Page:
July 21, 2014

07/21/2014: The Knot and Mashable Reveal New Digital Wedding Trends

NEW YORK (July 21, 2014) – TheKnot.com, the leading online wedding planning destination, and Mashable, the leading media company for the Connected Generation and the voice of digital culture, today released the results of their #SocialWeddingSurvey, a co-branded social media and wedding planning survey. Compared with the 2012 #SocialWeddingSurvey, these results highlight a significant change in how couples are leveraging social media—or choosing to unplug—for their day.

“We’ve seen a shift in how couples use social media around their weddings,” says Carley Roney, co-founder of TheKnot.com. “While couples are plugged into mobile apps for planning and sharing photos of their wedding on social media, they’re looking to control what their guests are posting.”

Highlights From The Knot and Mashable #SocialWeddingSurvey Include:

Mobile Apps Rule Planning
Nearly 9 in 10 (89 percent) couples download wedding planning apps to their mobile phones, up from 61 percent in 2012. To stay on top of their to-do lists, one in five couples (19 percent) download mobile checklist apps and 15 percent use organizational apps. Thirteen percent of couples keep their finances top of mind with budgeting apps, and 12 percent anticipate the day with a countdown app.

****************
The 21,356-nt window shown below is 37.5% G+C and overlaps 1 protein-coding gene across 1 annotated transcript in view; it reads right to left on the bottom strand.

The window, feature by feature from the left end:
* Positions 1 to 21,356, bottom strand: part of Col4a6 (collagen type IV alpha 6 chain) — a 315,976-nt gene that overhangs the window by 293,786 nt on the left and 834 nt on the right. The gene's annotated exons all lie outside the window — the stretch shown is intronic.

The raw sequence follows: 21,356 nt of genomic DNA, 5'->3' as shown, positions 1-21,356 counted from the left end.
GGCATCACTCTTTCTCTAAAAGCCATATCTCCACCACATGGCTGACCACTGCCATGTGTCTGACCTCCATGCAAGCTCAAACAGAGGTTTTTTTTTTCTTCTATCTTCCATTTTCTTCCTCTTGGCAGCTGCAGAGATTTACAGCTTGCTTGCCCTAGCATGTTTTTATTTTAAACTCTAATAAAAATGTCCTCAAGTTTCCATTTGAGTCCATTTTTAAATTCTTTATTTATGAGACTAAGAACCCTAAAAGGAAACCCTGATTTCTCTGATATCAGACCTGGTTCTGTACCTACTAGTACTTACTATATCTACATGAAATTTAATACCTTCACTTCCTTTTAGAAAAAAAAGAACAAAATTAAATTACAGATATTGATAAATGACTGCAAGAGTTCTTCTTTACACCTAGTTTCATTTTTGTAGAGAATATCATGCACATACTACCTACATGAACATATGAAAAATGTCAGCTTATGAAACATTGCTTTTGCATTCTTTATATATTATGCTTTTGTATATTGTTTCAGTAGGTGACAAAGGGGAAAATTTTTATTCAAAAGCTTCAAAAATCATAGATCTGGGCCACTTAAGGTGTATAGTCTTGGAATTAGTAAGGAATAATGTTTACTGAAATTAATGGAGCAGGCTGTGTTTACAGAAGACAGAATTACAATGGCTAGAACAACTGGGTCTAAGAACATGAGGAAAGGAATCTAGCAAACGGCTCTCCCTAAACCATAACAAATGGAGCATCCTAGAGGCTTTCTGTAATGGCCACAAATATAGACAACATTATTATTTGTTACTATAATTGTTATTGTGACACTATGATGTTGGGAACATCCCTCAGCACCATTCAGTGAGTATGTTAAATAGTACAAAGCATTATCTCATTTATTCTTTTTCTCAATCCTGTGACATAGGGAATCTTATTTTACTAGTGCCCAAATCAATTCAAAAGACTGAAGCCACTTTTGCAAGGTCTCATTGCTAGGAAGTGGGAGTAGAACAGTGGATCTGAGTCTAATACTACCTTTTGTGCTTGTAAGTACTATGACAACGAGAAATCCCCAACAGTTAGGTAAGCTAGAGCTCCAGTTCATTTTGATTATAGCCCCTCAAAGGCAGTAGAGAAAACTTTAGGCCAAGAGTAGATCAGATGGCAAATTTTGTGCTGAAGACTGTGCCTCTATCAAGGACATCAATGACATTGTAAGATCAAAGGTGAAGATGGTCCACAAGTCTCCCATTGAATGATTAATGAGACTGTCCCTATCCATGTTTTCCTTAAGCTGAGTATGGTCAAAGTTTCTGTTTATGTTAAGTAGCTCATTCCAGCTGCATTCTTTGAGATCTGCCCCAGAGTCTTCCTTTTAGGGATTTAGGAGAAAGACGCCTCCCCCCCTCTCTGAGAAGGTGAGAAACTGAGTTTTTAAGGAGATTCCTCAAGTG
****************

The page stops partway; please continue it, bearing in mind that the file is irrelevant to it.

Wedding #Hashtags
As a way to create a virtual community for this event, 55 percent of couples use a wedding hashtag, up more than 40 percent from only 9 percent of to-be-weds in 2012, and 20 percent use it across Facebook, Instagram and Twitter. Ten percent of couples did not create a hashtag and wish they had.

Sharing Photos
A majority of couples (57 percent) are on board with guests posting photos from their wedding on Facebook or Instagram. However, 35 percent have mixed feelings about what their guests share, and nearly 1 in 10 (8 percent) couples do not like social photo sharing because they want to control which photos are public. These couples have guests turn off their phones during the ceremony, or ask guests to wait until after the professional photos have posted to share their own images on social media; 31 percent of couples limit guests from sharing on social media in some way.